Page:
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03 December 2020

The COVID-19 pandemic has brought to crisis levels global food systems that already were failing to provide adequate sustenance to 800 million people.  Three billion people on the planet cannot at present afford a healthy diet, while deterioration of agrobiodiversity continues to threaten long-term food security.

Food lies at the core of the Sustainable Development Goals (SDGs), the United Nations development agenda for the 21st century. The second of the 2030 Agenda’s 17 SDGs is to "End hunger, achieve food security and improved nutrition and promote sustainable agriculture." Achieving this goal by the target date of 2030 will require a profound change of the global food and agriculture system.

The South-South Cooperation Forum on Food Security and Agrobiodiversity in Times of COVID-19 and Climate Change, organized from 30 November to 2 December 2020 by United Nations Environment Programme (UNEP) in collaboration with the Global Alliance for the Future of Food, International Centre for Integrated Mountain Development (ICIMOD), International Fund for Agricultural Development (IFAD), International Food Policy Research Institute (IFPRI), United Nations Development Programme (UNDP) and United Nations Entity for Gender Equality and the Empowerment of Women (UN Women), explored ways to transform the global food system. The Forum was attended by over 440 participants from 35 countries.

The South-South Cooperation Forum heard from eminent experts and leaders in the UN system, Government, regional organizations, NGOs, among others on global transformative experiences and good practices in three thematic areas:

  • Day 1: Poverty alleviation: food and nutrition security
  • Day 2: Agrobiodiversity and smallholder resilience
  • Day 3: Food system transformation

The main aim of the Forum is to formulate and put down the key outputs of the meeting from our thought leaders on the thematic areas of discussion, as a contribution to the United Nations Food Systems Summit 2021. This Summit, which will be held in September 2021, aims to launch bold new actions to transform the way the world produces and consumes food, delivering progress on all 17 Sustainable Development Goals.

The South-South Cooperation Forum featured three keynote addresses and 24 presentations from distinguished international speakers.

In her welcoming remarks, Joyce Msuya, Deputy Executive Director, United Nations Environment Programme (UNEP), in absentia, urged that “we rebuild food systems that respect the environment and strengthen resilience from global shocks and climate change.”  

Dr. Johan Swinnen, Director General, International Food Policy Research Institute (IFPRI), introduced during the Forum’s opening session new research conducted under the Series 2030 project that shows we can end global hunger sustainably by 2030 if we significantly increase investment in food security from USD 12 billion to USD 26 billion.

Dr. Bernadette P. Resurrección, Associate Professor, Queen’s University Ontario, Canada, spoke on the second day on how the agro-fuels boom in South East Asia has caused friction with indigenous food crops, negatively impacted water quality and encroached on marginalized lands, increasing food insecurity among smallholder farmers. She called for a “center of care” which recognizes the interconnection between people, nature and non-human actors. There is a need to protect the rights of indigenous people who care for the rainforest.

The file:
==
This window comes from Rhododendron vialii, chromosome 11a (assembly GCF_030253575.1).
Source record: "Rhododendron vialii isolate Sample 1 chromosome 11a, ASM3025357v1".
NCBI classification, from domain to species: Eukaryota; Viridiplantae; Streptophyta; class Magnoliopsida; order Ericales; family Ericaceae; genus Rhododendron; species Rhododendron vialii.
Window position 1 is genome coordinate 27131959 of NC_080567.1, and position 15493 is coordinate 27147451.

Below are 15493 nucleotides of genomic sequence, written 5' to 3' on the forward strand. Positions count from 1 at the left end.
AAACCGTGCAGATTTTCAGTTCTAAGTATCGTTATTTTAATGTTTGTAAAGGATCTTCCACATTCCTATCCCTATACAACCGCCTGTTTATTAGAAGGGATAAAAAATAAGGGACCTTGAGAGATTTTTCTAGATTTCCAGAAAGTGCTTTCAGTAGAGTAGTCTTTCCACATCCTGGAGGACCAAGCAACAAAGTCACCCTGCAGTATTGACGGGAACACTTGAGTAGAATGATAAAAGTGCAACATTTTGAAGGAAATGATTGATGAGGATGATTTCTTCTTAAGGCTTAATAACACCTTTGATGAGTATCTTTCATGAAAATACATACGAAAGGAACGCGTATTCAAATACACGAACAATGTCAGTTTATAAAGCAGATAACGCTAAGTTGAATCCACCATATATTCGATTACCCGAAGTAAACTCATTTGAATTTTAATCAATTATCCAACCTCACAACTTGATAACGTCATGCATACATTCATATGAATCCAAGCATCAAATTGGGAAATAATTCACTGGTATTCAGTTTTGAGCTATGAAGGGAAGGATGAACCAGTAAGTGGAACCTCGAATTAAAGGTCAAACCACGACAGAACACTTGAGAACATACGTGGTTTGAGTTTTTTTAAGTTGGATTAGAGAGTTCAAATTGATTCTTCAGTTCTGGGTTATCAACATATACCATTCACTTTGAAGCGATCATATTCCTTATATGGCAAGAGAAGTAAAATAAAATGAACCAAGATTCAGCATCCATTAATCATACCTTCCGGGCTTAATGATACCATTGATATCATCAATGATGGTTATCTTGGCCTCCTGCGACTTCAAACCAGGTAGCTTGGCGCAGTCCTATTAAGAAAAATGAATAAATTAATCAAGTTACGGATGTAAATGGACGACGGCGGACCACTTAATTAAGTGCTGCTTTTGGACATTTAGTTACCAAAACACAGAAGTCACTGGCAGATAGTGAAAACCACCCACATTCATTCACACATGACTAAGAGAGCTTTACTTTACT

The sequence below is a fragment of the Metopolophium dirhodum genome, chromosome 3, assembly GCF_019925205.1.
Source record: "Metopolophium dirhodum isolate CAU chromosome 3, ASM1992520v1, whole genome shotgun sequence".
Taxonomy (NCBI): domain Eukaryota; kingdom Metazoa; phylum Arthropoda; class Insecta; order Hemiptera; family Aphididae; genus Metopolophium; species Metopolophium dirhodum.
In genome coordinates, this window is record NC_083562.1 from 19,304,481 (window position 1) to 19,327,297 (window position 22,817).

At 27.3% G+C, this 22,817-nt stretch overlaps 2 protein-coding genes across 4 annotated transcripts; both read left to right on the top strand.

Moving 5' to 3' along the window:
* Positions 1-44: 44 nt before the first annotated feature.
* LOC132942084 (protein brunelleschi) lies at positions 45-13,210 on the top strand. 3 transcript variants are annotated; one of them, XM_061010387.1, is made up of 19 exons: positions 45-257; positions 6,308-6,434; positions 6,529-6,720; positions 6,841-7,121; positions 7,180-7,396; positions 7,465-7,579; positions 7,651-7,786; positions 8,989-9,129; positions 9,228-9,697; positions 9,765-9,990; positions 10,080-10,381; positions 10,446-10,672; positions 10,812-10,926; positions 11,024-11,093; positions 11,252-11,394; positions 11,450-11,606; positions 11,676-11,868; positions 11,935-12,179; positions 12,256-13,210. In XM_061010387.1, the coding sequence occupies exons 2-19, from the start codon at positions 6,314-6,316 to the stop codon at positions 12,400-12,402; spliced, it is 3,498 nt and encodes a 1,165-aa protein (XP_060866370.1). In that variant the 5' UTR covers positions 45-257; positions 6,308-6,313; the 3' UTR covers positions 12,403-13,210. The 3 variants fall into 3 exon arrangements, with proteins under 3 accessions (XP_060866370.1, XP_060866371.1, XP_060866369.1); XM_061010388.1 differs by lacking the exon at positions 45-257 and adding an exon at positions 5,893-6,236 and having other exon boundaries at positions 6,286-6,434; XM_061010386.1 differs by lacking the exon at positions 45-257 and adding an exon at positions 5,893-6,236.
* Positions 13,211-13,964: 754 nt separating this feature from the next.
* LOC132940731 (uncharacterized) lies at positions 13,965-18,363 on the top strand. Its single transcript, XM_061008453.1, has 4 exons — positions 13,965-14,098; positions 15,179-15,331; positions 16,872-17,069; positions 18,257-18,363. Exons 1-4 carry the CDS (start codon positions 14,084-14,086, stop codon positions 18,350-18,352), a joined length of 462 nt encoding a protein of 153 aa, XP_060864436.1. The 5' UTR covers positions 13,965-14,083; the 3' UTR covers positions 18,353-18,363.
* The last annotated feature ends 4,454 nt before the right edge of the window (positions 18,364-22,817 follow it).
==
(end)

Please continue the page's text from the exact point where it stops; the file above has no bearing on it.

In her keynote address on the closing day, Satu Santala, Director General, Development Policy, Ministry of Foreign Affairs, Finland highlighted further challenges to our current food systems. Forty-eight per cent of the global population are unable to secure nutritious food, while unhealthy consumptions patterns, negative impacts of agriculture on the environment, and lack of inclusiveness and equality plague the global supply chain.

Persons with disabilities comprise 1/7 of the global population, yet face significant obstacles accessing community-based food programmes and contributing their voices in efforts to craft public responses to the COVID-19 pandemic.  Reforming trade and responsible investment play an important part in transformative food systems, Ms. Santala said.

The South-South Cooperation Forum also sought to build solidarity and integrity for food security and biodiversity conservation in developing countries against the COVID-19 and climate change context. Its interlinked objectives were:

  1. To update and exchange information on challenges and opportunities for immediate joint action on food security and agrobiodiversity in the face of COVID-19 and climate change
  1. To enhance capacity and knowledge sharing for sustainable agriculture and resilience building in the global food system transformation 
  1. To partner and network in linking existing science/community-based research and actions for transformation and adaptation 
  1. To enhance South-South cooperation and joint actions on SDG 2, especially collaboration on Targets 2.3, 2.4 and 2.5 in ending hunger, safeguarding agrobiodiversity, and adapting to climate change
  1. To obtain ideas and comments as a foundation to further formulate and submit an SDG 2 acceleration action on South-South cooperation, as well as develop and submit a report to the United Nations World Food Systems Summit 2021.

“The Summit will only be effective at setting out the pathway to 2030 if we successfully leverage the collective knowledge and experience of the broadest possible cross-section of the population,” said Dr. Agnes Kalibata of Rwanda, UN Special Envoy for the Food Systems Summit.

The Agenda of the three-day South-South Cooperation Forum on Food Security and Agrobiodiversity in Times of COVID-19 and Climate Change and further information are available at